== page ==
WIUM Tristates Public Radio

Olivia Mitchell

Olivia Mitchell is a graduate Public Affairs Reporting intern for the spring 2020 legislative session.

The Seizure Smart School Act, is a new law in Illinois that requires schools to train employees and care aides on how to handle students with epilepsy, and how to administer their medications.

Epilepsy is a neurological disorder in which the brain activity becomes abnormal, causing seizures or periods of unusual behavior, sensations, and sometimes loss of awareness. It is the fourth most common neurological disorder in the country.

The Abraham Lincoln Association has launched a $400,000 campaign to acquire vacant land to construct an accurate replica of Lincoln’s original cottage - before the home was expanded.

U.S. Sen. Dick Durbin met with faith and community leaders in Springfield over the weekend at Union Baptist Church to discuss legislation to address police conduct.

Durbin said the measure - set to be introduced this week - would include a ban on the use of chokeholds, outline acceptable use of force by officers, and make recommendations on recruitment and training. He’s joining Sens. Kamala Harris and Cory Booker, both former Democratic presidential candidates, in sponsoring the Justice In Policing Act.

Gov. J.B. Pritzker called for the legislature to reconvene to discuss an economic recovery plan for the state.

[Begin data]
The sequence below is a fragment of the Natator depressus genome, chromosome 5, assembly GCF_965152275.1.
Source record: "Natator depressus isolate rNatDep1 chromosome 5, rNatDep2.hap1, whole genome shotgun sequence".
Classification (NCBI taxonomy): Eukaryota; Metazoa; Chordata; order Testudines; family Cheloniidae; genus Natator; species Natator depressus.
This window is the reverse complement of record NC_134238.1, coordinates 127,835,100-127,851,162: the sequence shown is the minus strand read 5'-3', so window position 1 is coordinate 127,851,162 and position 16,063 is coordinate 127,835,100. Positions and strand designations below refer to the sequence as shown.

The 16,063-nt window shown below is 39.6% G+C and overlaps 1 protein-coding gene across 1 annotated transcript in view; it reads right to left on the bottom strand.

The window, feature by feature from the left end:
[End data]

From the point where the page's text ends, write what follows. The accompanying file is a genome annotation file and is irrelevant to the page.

Pritzker said his administration has supported residents and small businesses by banning evictions, delaying tax filing deadlines, and expanding unemployment eligibility, but he said more work needs to be done to get the economy going.

With concerns that the new coronavirus is being spread by asymptomatic people, Gov. J.B. Pritzker is advising Illinois residents to wear masks while out in public.

The nutrition program for women with infants, and young children, commonly referred to as WIC, is operating through the COVID-19 pandemic. However, some recipients say they are having a hard time finding food that is WIC-approved at grocery stores.

Last year, more than 182,00 Illinois residents participated in the program. 

The Illinois State Police says opioid overdoses are declining, but that agency is also reporting an uptick in the use of methamphetamines. 

In the past, meth was homemade, so the state restricted access to some of the ingredients like sudafed. Now, drug cartels are smuggling the drug into the U.S.